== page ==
When the co-founder of the Civil Service Languages Network (CSLN), Matt Brown, met CEO of Duolingo, Luis Von Ahn, he received a masterclass in leadership and in the importance of having a strong mission to deliver results.
Duolingo has become one of the most well-known language-learning apps available: you may well have used Duolingo and progressed in a language you’re learning. Von Ahn’s goal in creating Duolingo stems from observing that in his native Guatemala, language learning was the preserve of the wealthy and that language barriers increased poverty and conflict. In 2010, Duolingo was thus born to open up access to language learning, regardless of your wealth or walk of life.
As CSLN’s founders, we’ve been fascinated by this mission-focused approach, and are now considering how we can apply it to CSLN to build the linguistic capability of the UK Civil Service and support policy delivery.
Birth of CSLN
The question you may ask is: How did we get into a position of having coffee with the CEO of Duolingo? Back in 2020, the COVID-19 lockdown made it tricky for colleagues to meet up and practice Spanish, so like everyone else, we adapted to online interactions. Two years later, we have grown into a network of 42 language groups including a Bilingual Parenting group, with more than 9,500 members participating across government, the UK and overseas.
Members have the chance to develop their language skills through online tandems, and conversations sessions, as well as tune into online talks from guest speakers. We have had speakers from all over the world: from ambassadors and academics, to war reporters, and even the BBC’s very own Huw Edwards, all of whom have their own story to tell about languages and intercultural communication. CSLN members had the chance to hear more about Duolingo’s story in early December at our event with Luis Von Ahn – it went down a treat with more than 850 people tuning in.
To make our network self-sustaining and to achieve our objectives, we identify with Von Ahn’s belief that success is based on decision making with a long-term view.
This has meant having a clear understanding of what we want to achieve, both in terms of scale of the network and how we support government to make better use of Civil Servants’ linguistic capability. In practice, this has involved:
- Developing the digital presence of the network, which has enabled us to unite and utilise talent across the UK and in international posts.
- Commissioning a cross-government survey to evidence the linguistic talent in the UK Civil Service.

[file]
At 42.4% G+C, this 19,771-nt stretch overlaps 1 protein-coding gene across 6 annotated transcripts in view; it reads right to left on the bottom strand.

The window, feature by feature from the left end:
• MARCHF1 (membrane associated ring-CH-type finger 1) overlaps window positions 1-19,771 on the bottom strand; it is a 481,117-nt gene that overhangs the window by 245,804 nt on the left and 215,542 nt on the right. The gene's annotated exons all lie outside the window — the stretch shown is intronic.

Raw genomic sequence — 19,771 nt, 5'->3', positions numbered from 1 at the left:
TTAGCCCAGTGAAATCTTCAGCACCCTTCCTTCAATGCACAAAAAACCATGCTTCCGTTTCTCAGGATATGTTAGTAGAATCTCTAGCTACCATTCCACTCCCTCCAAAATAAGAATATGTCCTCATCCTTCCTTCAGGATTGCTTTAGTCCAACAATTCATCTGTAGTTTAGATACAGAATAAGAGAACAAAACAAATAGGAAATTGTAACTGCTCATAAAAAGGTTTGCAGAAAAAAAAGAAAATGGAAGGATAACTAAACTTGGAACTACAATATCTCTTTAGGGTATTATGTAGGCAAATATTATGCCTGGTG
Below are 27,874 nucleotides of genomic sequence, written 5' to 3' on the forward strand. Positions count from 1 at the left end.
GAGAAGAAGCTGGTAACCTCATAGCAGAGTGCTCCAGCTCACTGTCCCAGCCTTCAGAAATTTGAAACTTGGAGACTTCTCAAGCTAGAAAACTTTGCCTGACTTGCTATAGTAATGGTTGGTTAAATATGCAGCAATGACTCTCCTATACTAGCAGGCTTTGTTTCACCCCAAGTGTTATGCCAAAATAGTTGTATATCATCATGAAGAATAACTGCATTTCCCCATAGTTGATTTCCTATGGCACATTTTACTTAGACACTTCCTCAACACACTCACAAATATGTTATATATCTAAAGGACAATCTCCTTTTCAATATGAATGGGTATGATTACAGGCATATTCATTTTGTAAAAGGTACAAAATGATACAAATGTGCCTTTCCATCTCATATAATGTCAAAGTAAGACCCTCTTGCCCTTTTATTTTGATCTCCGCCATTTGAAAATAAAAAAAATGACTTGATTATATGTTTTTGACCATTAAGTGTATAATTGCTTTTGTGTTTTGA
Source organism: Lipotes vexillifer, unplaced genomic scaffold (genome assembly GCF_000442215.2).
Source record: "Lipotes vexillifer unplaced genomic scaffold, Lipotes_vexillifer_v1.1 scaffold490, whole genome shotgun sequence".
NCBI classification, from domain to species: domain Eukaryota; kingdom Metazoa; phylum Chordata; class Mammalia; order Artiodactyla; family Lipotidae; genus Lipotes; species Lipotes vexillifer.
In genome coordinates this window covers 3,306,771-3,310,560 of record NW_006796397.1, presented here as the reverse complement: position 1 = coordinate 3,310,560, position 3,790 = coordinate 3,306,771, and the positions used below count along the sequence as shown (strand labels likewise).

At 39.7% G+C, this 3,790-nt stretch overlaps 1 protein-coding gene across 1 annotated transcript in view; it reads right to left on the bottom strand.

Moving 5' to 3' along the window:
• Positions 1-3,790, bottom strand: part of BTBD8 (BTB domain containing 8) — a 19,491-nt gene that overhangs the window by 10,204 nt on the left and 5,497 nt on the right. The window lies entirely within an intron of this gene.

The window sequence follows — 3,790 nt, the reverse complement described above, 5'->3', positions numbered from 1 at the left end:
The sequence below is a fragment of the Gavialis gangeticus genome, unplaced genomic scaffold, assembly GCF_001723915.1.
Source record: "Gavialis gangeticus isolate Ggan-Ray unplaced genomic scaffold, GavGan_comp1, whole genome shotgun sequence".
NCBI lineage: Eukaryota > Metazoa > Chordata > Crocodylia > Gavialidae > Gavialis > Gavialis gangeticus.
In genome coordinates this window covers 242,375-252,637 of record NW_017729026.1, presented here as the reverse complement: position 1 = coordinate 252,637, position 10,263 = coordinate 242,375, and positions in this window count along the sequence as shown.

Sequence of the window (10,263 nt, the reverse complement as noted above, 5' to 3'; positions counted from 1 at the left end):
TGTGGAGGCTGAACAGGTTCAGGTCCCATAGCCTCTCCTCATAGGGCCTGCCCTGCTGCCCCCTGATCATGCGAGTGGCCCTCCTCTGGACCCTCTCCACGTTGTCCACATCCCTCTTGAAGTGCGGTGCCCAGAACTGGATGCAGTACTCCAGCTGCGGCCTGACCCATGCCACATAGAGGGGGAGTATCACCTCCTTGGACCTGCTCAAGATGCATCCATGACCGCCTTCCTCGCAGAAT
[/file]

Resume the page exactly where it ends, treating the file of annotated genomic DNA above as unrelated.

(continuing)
- Leveraging our knowledge and networks to support HMG on special projects that require language capability and intercultural understanding.
- Managing key stakeholders, such as SCS and Ministers, and continually building new relationships across government, in academia and in the private sector.
- Attracting tomorrow’s Civil Servants by expanding our Schools’ Outreach work (which has already reached 4000 students).
From a co-founder perspective, this network has shown us just how important it is to champion diversity. Managing a team of 150 language leads makes you reflect on how differently people tick and how to adapt your messaging. It offers us a unique opportunity to learn daily about how others think, act and perceive the world.
Von Ahn has built a workforce upon the mission of democratising access to education: Duolingo is now launching subsidised English tests and Duo Maths. I just goes to show what is possible when you inspire colleagues to back an idea, however bold it may be, and emphasises just how important it is to champion diversity in learning.
We would like to think that, two years in, we have built a community of language learners that can now practise a language, from Arabic to Scots; learn more about the world; and share expertise as bilingual parents, BSL learners or even as speakers of English as a second language. This has only been possible with the work of our committee who are share CSLN’s core belief that language skills and intercultural understanding are essential to optimising the work of government.
If you would like to be part of a 9,500-strong staff network with regular talks and language activities, sign up to the Network via this link.
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